Both companies have been enjoying rapid display and subscription revenue growth -- a trend which continued in the first quarter, according to Trulia.
A slate of bank settlements over Fannie Mae mortgages in January and February, including by home loan giant Bank of America (NYSE:BAC), reflect the banking industries growing enthusiasm over home loans. The action has cleared the way to normalized lending markets, which should help ease standards and drive loan volumes.
Both Zillow and Trulia make the bulk of their money selling subscription services to real estate agents.
Historically, the real estate market has proven hyper competitive with individual agents willing to embrace services to win clients. The rise in home sales has improved agents outlook, increasing their willingness to buy such services; in turn providing tailwinds for both Trulia and Zillow.
In the first quarter, Trulia's sales almost doubled, increasing 97% to $24 million. The growth was nicely ahead of the $20.8-$21.2 million guidance issued by the company in its Q4 earnings release.
During the quarter, 52% more unique visitors landed on Trulia's site with visitors increasingly engaging via mobile, where unique visitors grew 122% to 11.4 million.
The company saw subscribers increase by 42%, or 3500 members, during the quarter.
And, those subscribers were more engaged too as average revenue per subscribers climbed 46% to $187.
The combination of more subscribers and higher revenue per member drove segment revenue to $17 million, 100% higher than last year.
An improving market for housing related advertising boosted media revenue.
In the quarter, Trulia was able to leverage higher visits and housing sales trends to land more advertising too. Sales in its media segment increased 91% to $6.6 million.
The advertising strength should continue in Q2 as trends suggest increasing demand for real estate content.
The first chart shows Google (NASDAQ:GOOG) search trends for Trulia, which continue to make new highs.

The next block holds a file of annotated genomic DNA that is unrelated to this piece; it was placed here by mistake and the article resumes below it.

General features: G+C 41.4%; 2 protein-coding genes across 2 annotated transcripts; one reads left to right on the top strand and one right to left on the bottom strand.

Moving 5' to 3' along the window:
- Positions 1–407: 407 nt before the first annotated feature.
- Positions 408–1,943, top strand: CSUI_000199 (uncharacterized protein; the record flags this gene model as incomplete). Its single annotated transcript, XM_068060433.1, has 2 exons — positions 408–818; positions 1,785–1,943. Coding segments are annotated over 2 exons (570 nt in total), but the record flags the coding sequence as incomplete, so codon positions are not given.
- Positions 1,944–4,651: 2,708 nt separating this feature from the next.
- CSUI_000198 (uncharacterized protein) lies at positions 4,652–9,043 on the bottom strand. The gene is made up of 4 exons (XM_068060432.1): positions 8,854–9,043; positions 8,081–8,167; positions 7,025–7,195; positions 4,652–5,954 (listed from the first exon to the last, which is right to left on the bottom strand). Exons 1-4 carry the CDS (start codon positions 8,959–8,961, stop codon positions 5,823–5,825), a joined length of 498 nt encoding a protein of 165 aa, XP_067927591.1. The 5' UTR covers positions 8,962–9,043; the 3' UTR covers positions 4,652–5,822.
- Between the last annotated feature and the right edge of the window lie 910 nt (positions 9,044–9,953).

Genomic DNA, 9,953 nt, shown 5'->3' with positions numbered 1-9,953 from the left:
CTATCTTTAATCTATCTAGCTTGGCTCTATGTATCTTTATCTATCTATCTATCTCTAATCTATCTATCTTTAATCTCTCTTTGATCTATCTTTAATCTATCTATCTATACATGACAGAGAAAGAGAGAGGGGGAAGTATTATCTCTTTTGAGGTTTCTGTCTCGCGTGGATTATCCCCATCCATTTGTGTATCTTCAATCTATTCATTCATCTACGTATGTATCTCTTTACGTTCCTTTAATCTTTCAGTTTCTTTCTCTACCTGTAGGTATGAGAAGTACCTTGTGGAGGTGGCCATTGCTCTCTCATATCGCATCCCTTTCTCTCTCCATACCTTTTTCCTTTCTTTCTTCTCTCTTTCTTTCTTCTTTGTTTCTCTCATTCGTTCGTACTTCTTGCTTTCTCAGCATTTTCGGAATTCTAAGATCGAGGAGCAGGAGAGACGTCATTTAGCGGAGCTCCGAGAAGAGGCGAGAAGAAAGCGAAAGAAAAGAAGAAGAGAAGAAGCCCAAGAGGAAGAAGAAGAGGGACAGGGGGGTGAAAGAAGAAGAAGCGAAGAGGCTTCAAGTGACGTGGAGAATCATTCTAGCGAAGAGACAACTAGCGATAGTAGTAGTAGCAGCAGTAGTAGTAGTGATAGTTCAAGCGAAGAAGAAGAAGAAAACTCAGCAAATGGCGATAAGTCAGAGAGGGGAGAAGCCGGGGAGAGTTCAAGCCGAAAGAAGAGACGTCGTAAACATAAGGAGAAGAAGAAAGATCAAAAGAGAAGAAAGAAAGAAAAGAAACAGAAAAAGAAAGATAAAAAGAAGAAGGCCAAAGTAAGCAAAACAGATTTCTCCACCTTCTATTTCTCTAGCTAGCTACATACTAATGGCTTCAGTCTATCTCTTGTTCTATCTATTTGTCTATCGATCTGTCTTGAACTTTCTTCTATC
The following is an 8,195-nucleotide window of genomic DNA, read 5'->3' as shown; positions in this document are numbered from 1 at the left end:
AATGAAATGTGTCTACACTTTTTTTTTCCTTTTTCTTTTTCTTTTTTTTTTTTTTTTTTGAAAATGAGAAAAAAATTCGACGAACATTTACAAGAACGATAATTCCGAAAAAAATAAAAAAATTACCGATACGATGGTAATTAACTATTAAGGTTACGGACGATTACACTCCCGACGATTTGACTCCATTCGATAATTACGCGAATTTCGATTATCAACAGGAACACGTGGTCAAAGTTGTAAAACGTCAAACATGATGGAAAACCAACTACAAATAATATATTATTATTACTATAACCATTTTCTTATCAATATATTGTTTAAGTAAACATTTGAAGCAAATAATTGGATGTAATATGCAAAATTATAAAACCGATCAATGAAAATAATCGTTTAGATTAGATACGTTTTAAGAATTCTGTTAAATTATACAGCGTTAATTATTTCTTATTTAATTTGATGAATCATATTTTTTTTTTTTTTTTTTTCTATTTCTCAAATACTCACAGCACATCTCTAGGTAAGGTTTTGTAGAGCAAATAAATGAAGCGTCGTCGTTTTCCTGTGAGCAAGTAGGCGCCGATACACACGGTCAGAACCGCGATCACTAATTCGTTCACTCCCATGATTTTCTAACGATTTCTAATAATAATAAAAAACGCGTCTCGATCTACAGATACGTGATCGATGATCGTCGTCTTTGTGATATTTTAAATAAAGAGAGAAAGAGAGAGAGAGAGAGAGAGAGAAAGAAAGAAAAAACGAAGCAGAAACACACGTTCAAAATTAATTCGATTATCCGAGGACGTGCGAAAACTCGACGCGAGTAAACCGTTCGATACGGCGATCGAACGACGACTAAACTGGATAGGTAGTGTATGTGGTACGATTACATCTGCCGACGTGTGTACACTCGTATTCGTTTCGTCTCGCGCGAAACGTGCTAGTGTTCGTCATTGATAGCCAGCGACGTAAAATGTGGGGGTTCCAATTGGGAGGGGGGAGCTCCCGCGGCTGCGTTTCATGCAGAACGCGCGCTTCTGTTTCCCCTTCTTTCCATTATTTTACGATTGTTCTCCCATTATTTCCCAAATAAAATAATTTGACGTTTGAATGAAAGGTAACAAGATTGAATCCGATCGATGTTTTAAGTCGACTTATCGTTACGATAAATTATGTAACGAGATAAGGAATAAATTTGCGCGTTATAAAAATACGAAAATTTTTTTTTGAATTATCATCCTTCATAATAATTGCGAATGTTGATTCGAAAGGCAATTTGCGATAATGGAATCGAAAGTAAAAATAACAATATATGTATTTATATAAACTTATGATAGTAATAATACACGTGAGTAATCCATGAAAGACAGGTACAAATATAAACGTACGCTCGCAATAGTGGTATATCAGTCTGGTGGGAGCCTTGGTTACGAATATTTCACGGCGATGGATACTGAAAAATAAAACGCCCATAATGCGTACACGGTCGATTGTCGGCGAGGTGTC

The second chart shows Google trends for Zillow, which are similar and suggest positive Q1 earnings when the company reports on May 7th.
Admittedly, all isn't rosy at Trulia.
Despite the higher engagement, the company still couldn't translate sales growth into profits.
But, losses continue to move in the right direction with quarterly earnings per share of -$0.02 a vast improvement from the -$0.54 loss the year before.
Equally impressive, Trulia shares have moved up despite a 7 million follow on share offering in March, which raised $112.9 million for the company.
Since the end of February, Trulia investors have seen share prices climb 35%. Returns at Zillow have been even better, with shares up 38% since February 28th.
Importantly, those gains may not reflect all the opportunity in the two companies either. There are still more than three days of average volume to cover in Trulia and nearly nine days to cover in Zillow, suggesting additional good news for the two will support additional upside.
Disclosure: I have no positions in any stocks mentioned, but may initiate a long position in Z, TRLA over the next 72 hours. I wrote this article myself, and it expresses my own opinions. I am not receiving compensation for it (other than from Seeking Alpha). I have no business relationship with any company whose stock is mentioned in this article.